For conservative lift off speed prediction surface finish of 1.62 m is considered for bearing and
journal. Lift off speed
T
N is computed from equation (4). Equation 4 gives lift off speed of 104
rpm. This is the lowest speed for motor rotor-bearing system at which full film due to
hydrodynamic lubrication will be developed. This is also the lowest safest speed for motor bearing
operation without oil jacking system.

TABLE I

DESIGN MATRIX FOR LIFT OFF SPEED

























As mentioned in earlier sections this lift off speed is very sensitive to manufacturing, ambient and
lubricating oil. Design matrix in Table 1 shows the variation of lift off speed with different design
parameters. As seen from Table 1, lift off speed calculation is very sensitive to surface finish,
bearing clearances, lubricating oil and film thickness parameter. Detailed parametric analysis has
to be performed to estimate reliable lift off speed of bearings.

CONCLUSION AND RECOMMENDATIONS
In order to design reliable bearings for slow speed applications without oil jacking system it is
imperative to understand regimes of lubrication. Lift off speed which represents the lowest at
which full film hydrodynamic lubrication will prevail is very sensitive to surface finish, bearing
clearances, lubricating oil, ambient and film thickness parameter. In order to design reliable
bearings for slow speed applications, designers are required to perform parametric sensitivity
analysis.

Recommended field and maintenance practices for reliable operation and lubrication of motor
bearings.
1) It is imperative to use the lubricating oil recommended by the motor manufacturer. Consult
motor manufacturer before using oil grade different than the motor nameplate.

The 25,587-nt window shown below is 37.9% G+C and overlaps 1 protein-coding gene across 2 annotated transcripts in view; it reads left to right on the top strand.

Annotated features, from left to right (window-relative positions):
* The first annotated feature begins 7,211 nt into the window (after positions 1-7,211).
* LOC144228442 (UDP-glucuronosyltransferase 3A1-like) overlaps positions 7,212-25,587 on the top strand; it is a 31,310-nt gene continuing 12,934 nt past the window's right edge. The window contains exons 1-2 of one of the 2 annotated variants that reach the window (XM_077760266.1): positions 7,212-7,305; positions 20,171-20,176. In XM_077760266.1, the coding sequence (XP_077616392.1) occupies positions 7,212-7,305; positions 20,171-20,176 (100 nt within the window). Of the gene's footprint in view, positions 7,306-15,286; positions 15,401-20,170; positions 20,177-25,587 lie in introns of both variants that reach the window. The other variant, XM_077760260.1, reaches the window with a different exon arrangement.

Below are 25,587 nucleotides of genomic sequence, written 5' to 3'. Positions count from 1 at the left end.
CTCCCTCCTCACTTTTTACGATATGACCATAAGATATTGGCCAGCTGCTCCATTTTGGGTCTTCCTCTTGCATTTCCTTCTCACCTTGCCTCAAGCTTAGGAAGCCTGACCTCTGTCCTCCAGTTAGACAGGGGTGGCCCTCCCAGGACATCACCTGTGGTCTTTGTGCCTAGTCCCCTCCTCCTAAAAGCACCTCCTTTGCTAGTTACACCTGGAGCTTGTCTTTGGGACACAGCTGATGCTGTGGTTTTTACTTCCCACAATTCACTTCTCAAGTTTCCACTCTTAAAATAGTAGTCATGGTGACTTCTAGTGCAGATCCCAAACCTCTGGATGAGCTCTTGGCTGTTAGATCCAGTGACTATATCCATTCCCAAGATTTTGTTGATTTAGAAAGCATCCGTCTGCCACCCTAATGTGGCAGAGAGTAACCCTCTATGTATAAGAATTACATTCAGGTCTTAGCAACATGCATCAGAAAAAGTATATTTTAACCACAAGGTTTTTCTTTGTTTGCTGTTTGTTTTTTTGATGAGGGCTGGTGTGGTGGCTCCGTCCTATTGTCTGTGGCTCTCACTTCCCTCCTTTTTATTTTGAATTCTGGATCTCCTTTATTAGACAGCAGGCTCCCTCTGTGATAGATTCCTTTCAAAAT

2) Regular inspection of oil filters should be performed to ensure cleanliness of external
lubricating system or any presence of debris due to bearing wear.
3) Operation of oil rings should be regularly inspected through the bull eye sight glass provided
at top of the bearing housing.
Design Parameter
Lift off
Speed(Rpm)
0.4062 26
0.8125 52
Surface
finish( m )
1.625 104
Min 79
Nominal 92 Bearing
Clearance
Max 104
ISO VG
22 274
ISO VG
32 201
ISO VG
46 140
Oil type
ISO VG
68 104
5 52
10 104
20 208
Film
Thickness
Parameter( )
50 520

4) Bearing operating temperature and vibration should be monitored and recorded continuously.
5) Start the external lubrication system before starting the motor after maintenance operation or
a newly installed motor
6) During maintenance operation it is very important to inspect wear of bearing and journal.
7) Measure and document bearing clearances and surface finish of journal and bearing during
each maintenance operation.
8) During maintenance operations bearing housing and the lubrication system should be
inspected and thoroughly flushed to drive out any contaminant or wear debris.

REFERENCES
[1] Khonsari M. M., Booser E R. , Proper Film Thickness key to Bearing Survival, Machine
Design., December 14,2006.
[2] Hamrock, Fundamentals of Fluid Film Lubrication, McGraw-Hill, Inc.
[3] Khonsari, M. M. and Booser, E. R, Applied Tribology Bearing Design and Lubrication, J ohn
Wiley and sons, 2004.
[4] Lu X, Khonsari M. M., On the Lift-off Speed in J ournal Bearings, Tribology Letters, vol 20,
pp 299-305, 2005.
[5] Dufrane K. F, Kannel J . W., McCloskey T. H., Wear of Steam Turbine J ournal Bearings at
Low Operating Speeds, Journal of Lubrication Technology, vol 105, pp 313-317, 1983.